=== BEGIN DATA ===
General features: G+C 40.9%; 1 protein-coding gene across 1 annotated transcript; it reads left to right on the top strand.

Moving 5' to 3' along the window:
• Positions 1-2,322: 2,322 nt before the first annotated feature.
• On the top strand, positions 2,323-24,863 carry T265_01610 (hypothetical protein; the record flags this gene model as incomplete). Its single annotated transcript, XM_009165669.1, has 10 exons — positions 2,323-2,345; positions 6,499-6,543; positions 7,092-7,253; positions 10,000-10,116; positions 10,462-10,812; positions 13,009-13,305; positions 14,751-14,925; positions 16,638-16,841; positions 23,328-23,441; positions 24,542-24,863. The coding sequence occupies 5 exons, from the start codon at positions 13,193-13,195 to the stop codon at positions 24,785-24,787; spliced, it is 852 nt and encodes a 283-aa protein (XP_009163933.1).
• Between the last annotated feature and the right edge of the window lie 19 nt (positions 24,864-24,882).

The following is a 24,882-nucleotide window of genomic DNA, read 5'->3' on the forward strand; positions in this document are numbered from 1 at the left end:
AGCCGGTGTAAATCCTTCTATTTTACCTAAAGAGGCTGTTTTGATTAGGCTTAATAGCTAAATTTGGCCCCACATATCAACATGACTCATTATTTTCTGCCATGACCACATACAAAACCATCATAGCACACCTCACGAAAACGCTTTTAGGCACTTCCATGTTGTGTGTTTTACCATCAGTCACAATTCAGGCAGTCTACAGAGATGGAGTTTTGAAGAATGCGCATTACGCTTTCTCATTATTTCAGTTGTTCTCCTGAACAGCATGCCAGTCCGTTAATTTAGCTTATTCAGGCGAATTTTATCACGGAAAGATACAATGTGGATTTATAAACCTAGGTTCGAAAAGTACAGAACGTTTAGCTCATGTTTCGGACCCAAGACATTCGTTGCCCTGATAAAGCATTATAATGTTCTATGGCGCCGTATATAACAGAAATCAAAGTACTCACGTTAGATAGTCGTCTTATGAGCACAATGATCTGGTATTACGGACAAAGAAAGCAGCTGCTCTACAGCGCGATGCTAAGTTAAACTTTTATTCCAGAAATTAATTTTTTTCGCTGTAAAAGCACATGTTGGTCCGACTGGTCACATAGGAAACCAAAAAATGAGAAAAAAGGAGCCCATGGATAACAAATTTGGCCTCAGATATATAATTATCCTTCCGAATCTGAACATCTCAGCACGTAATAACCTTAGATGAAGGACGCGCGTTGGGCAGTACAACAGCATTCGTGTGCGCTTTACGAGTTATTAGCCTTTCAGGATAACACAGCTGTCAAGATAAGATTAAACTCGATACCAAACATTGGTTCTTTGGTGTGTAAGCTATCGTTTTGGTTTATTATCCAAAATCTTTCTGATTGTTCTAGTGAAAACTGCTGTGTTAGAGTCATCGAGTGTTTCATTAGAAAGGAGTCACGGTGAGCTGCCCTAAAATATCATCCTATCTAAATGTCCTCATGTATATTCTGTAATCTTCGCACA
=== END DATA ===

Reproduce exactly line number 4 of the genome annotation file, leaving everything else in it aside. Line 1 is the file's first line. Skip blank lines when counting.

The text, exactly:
• On the top strand, positions 2,323-24,863 carry T265_01610 (hypothetical protein; the record flags this gene model as incomplete). Its single annotated transcript, XM_009165669.1, has 10 exons — positions 2,323-2,345; positions 6,499-6,543; positions 7,092-7,253; positions 10,000-10,116; positions 10,462-10,812; positions 13,009-13,305; positions 14,751-14,925; positions 16,638-16,841; positions 23,328-23,441; positions 24,542-24,863. The coding sequence occupies 5 exons, from the start codon at positions 13,193-13,195 to the stop codon at positions 24,785-24,787; spliced, it is 852 nt and encodes a 283-aa protein (XP_009163933.1).